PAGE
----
According to evolutionary morphologist Matthew Ravosa, you can learn a lot about an animal by looking at how it chews. Fascinated by the evolution of the feeding apparatus in primates and other mammals, Ravosa wanted to know more about how diet affects jaw joints, because this might help him understand the structure of ancient fossil jaws. To probe further, Ravosa teamed up with colleague Sharon Stack at the University of Missouri School of Medicine to investigate how rabbit jaw joints adapt to soft and hard diets (p. 628).
The team already knew that rabbits fed the equivalent of jaw-breaking sticky toffee for a few weeks developed stronger and denser jaw bones to support the harder-working muscles. But no-one had looked at longer term changes before, and these might not necessarily be the same as short-term changes because animals' responses to their environment changes as they age. To examine longer term changes in bones and cartilage, the team fed one month old weanling rabbits on mushy powdered rabbit pellets, or on tough hay and whole pellets.
After the rabbits had munched their way through their specialised diets for four months, the team measured the bone dimensions in two joints vital for chewing: the temporomandibular joint (TMJ), which is a hinge joint connecting the lower jaw to the main portion of the skull; and the symphysis, which is the joint between the two lower jaw bones, situated at the `chin'. This joint is fused in humans and higher primates, but unfused in lower primates.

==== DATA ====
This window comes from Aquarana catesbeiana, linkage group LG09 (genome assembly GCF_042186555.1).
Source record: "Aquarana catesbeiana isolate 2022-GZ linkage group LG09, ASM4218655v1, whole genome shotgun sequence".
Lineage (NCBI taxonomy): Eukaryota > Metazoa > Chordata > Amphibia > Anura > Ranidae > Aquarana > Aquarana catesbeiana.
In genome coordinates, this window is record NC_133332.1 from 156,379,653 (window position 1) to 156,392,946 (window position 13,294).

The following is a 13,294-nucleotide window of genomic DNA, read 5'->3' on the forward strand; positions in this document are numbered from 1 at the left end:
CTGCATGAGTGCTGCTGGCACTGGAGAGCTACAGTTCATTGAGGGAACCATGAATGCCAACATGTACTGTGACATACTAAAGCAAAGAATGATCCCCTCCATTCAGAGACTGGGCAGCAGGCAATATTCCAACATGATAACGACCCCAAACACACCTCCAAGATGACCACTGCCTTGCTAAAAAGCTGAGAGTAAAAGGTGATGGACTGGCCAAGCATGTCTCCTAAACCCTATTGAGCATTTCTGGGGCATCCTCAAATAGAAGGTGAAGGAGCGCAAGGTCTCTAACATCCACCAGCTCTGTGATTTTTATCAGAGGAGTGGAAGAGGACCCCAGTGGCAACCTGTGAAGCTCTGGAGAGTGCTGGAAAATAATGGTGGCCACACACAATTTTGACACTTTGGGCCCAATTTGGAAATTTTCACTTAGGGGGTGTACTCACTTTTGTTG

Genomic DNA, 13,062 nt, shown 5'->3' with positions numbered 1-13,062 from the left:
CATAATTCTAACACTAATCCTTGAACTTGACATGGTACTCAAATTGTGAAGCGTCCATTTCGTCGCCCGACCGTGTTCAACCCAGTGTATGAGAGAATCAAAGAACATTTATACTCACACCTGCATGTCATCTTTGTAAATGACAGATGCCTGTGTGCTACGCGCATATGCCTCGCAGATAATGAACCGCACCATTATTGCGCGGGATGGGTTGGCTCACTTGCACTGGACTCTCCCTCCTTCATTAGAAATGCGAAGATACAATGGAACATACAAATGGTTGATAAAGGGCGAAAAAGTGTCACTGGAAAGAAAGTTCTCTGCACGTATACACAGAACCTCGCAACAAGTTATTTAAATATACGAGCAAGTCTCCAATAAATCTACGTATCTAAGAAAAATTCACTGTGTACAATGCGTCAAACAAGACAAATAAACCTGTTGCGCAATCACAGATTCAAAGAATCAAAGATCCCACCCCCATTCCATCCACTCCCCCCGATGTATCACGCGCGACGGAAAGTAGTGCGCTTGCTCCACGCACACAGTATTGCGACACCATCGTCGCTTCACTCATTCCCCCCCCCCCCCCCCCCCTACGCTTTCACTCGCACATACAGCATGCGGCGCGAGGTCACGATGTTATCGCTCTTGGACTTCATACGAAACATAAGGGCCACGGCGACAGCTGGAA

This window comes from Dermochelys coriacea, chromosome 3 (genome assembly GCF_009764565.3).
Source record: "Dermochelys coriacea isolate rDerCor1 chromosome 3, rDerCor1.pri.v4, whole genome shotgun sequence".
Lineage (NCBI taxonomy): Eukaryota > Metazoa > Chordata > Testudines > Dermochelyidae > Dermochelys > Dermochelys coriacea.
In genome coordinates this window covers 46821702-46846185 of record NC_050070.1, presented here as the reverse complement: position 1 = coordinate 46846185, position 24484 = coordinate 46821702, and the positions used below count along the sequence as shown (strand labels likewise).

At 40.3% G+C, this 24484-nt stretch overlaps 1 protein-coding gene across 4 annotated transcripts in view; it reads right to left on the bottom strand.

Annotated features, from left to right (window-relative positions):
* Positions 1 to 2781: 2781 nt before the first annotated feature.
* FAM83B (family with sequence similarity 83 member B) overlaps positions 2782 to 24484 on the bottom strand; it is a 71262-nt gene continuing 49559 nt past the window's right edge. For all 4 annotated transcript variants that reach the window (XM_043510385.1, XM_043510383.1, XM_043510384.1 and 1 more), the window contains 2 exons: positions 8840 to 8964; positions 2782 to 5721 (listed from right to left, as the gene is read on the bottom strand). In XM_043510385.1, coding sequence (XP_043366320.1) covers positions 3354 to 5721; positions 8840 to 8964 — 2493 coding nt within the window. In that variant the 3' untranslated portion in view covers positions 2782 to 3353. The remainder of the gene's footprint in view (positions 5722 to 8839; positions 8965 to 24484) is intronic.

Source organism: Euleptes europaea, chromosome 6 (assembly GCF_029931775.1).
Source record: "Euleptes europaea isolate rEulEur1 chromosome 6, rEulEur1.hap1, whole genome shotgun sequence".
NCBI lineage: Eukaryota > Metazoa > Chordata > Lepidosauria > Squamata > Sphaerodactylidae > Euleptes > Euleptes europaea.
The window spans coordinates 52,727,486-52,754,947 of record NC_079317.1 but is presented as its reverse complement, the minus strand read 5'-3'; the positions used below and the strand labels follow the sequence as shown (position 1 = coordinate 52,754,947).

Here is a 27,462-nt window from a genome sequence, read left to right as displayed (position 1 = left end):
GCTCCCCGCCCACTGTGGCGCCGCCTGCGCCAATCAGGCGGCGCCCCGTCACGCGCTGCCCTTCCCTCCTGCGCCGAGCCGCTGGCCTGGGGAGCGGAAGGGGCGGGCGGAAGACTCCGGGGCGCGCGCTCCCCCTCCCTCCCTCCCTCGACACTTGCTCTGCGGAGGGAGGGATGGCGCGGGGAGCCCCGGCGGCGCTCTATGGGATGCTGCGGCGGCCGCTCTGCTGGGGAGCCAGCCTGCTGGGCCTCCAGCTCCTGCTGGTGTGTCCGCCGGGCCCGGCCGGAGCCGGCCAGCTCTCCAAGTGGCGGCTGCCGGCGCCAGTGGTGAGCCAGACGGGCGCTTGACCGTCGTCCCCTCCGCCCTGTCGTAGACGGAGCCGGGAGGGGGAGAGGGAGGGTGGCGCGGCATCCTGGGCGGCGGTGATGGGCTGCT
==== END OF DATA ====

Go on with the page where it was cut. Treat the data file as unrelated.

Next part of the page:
Taking into account each animal's size, they measured the bones' external dimensions and found that the rabbits on the harder diet had 10% thicker bones than their peers on the soft diet. Soft-diet rabbits don't use their muscles much; `it's the equivalent of sitting on the couch all day', says Ravosa, so their bones aren't as thick. Aided by engineer Stuart Stock, the team used micro CT scans to peer inside each bone, finding that the bones from hard-diet rabbits were thicker than they were expecting on the inside: by up to 20%. Micro CT also told the team how biomineralised, and therefore how dense, each bone was: hard-diet rabbits had stronger and denser bones because when the TMJ and symphysis joints are overworked, the bone bulks up to compensate.
Next, the team compared how the cartilage fared on the two diets. Cell biotechnician Ravinder Kunwar measured the amount of type 2 collagen and molecules called proteoglycans in the cartilage. These give cartilage its rubbery quality and strength, helping it resist compression. Expecting to find over-expression of these two proteins in the cartilage of hard-diet rabbits, which would help the joints cope with their extra strain, the team actually found that there was less of these proteins in the cartilage, and more cell death at the end of the bone. Wear and tear had taken its toll; `they looked like joints in older animals' says Ravosa. However, `some aspects of the bony morphology could compensate for the cartilage' he adds. In the older animals, the symphysis was beginning to fuse, which hadn't been seen before. This would stiffen the joint and overcome some of the effects of damaged cartilage.
Next Ravosa wants to understand how the jaw joints adapt in even older rabbits, to see if the symphysis fuses further. The results `could help explain the evolution of increased symphysis fusion in primates' he explains, `it could have been due to diet'.
- © The Company of Biologists Limited 2007